Family, Friends Say Final Goodbye to 'Big John'
Posted November 5, 2007 5:31 a.m. EST
Updated November 5, 2007 9:07 p.m. EST
Raleigh, N.C. — More than 500 mourners, including family, friends and community members, paid their final respects Monday to Wake County's former sheriff, John Baker, who died from a lengthy illness Wednesday at the age of 72.
Known as "Big John" to some for his towering stature and booming voice, a number of prominent local leaders spoke at the two-hour service about the man who served for 24 years as the county's first black sheriff.
"He never made you feel small," state Democratic Party Chairman Jerry Meeks said. "In fact, he enlarged you by his very presence."
Former Gov. Jim Hunt said he knew from the time he met Baker that he made a difference in North Carolina and the community.
"John Baker was a man who changed things, a great big strong man of character," Hunt said.
Former state House Speaker Dan Blue compared Baker to the Robert Frost poem, "Road Less Traveled."
"He took roads no one had taken," Blue said, referring to Baker's career as a politician and the first black sheriff elected in Wake County.
During his tenure as sheriff, Baker helped create a program that allowed young jailed offenders to continue their education.
Baker's daughter, Jonnita Baker, shared the private side of her father.
"He has been my best friend, my rock," she said. "I don't know how I could have made it as far as I have without him."
Hundreds lined up Sunday for a wake to remember a man who meant so many things to so many different people.
"He stood 6 foot 7, weighed in at over 300 pounds and wore a size 17 shoe, and the only thing that could surpass his stature was his incredible heart and compassion," said friend Steve Thanhauser.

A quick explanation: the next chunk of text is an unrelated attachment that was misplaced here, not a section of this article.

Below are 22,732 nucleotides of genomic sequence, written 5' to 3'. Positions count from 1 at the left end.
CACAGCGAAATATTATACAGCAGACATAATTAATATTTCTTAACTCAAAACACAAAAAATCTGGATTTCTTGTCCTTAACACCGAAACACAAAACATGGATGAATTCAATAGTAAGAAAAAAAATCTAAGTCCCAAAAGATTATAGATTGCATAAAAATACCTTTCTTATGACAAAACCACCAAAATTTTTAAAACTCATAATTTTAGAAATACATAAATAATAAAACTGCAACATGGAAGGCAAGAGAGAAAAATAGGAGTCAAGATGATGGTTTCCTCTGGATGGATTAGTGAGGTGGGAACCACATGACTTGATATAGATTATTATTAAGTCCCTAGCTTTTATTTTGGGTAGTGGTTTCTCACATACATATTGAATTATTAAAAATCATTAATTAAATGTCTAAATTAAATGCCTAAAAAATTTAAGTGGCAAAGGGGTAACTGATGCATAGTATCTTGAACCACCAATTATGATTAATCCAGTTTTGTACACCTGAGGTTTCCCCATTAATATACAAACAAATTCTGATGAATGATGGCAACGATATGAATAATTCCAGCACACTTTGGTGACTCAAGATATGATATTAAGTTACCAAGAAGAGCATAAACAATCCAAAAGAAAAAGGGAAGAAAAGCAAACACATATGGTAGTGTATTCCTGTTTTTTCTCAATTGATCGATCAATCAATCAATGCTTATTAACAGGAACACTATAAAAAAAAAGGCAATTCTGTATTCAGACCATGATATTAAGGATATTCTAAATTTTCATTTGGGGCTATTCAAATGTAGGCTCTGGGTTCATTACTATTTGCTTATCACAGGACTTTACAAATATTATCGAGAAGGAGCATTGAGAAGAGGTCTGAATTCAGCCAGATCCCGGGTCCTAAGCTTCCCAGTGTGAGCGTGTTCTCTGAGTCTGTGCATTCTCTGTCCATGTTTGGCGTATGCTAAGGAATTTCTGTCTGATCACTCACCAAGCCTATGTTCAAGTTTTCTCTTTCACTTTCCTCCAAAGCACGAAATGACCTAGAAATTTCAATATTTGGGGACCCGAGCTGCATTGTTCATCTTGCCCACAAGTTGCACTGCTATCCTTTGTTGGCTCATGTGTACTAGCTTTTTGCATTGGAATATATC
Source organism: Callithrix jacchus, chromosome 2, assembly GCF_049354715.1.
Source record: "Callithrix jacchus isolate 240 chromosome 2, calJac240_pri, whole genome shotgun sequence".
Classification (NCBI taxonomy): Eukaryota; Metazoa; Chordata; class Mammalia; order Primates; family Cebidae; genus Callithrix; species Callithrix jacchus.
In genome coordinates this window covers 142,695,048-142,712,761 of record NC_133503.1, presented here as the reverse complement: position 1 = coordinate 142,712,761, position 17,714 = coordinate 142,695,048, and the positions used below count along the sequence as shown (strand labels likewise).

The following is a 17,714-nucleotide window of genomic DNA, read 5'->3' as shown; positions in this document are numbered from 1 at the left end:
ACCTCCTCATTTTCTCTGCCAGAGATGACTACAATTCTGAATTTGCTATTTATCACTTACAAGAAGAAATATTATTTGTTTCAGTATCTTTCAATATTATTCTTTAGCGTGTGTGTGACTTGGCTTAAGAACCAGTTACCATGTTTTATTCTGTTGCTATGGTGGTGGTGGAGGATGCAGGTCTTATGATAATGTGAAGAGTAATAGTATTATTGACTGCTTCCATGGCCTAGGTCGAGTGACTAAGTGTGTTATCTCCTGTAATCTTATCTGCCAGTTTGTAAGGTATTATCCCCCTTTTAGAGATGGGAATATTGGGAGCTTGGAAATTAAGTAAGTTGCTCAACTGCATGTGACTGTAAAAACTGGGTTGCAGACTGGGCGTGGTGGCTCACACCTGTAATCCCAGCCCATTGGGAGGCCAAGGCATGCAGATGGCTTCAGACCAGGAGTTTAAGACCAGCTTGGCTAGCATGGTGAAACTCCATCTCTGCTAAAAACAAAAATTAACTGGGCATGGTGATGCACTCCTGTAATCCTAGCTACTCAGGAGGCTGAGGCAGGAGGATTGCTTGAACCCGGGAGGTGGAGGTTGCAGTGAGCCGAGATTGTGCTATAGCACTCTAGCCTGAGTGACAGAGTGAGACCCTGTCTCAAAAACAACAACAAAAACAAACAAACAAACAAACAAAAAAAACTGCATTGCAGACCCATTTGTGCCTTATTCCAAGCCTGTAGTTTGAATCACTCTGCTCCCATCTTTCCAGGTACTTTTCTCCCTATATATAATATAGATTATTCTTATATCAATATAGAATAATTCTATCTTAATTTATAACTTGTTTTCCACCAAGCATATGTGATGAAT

"He always had something funny to say," said friend Lawrence Lester.
Lester knew Baker long before Baker's NFL career as a defensive lineman. He went to high school with the man who would become Wake County's sheriff and keep the job for more than two decades.
"Pinning a badge on him, it didn't change him. He was still John," Lester said.
"I've always admired him. He played a role in this community that I think is appreciated in recent days as people talk about not just the law enforcement role, but the role with young people," said U.S. Rep. David Price.
Baker did not just mentor young people. He also mentored budding politicians.
"Anybody who was starting out in politics around here that had any sense at all went to talk to him," Price said.
Although Baker was known as an athlete, a politician and sheriff, many say those successes did not measure his legacy.
"If the report card of anyone's life is the legacy that they leave behind in family, in friends, in people, that they did positive things for, then Sheriff John Baker is the valedictorian," Thanhauser said.
Baker is survived by his wife, children, and grandchildren. State flags at all Wake County buildings, including the courthouse, have been flown at half-staff since Thursday in Baker's honor.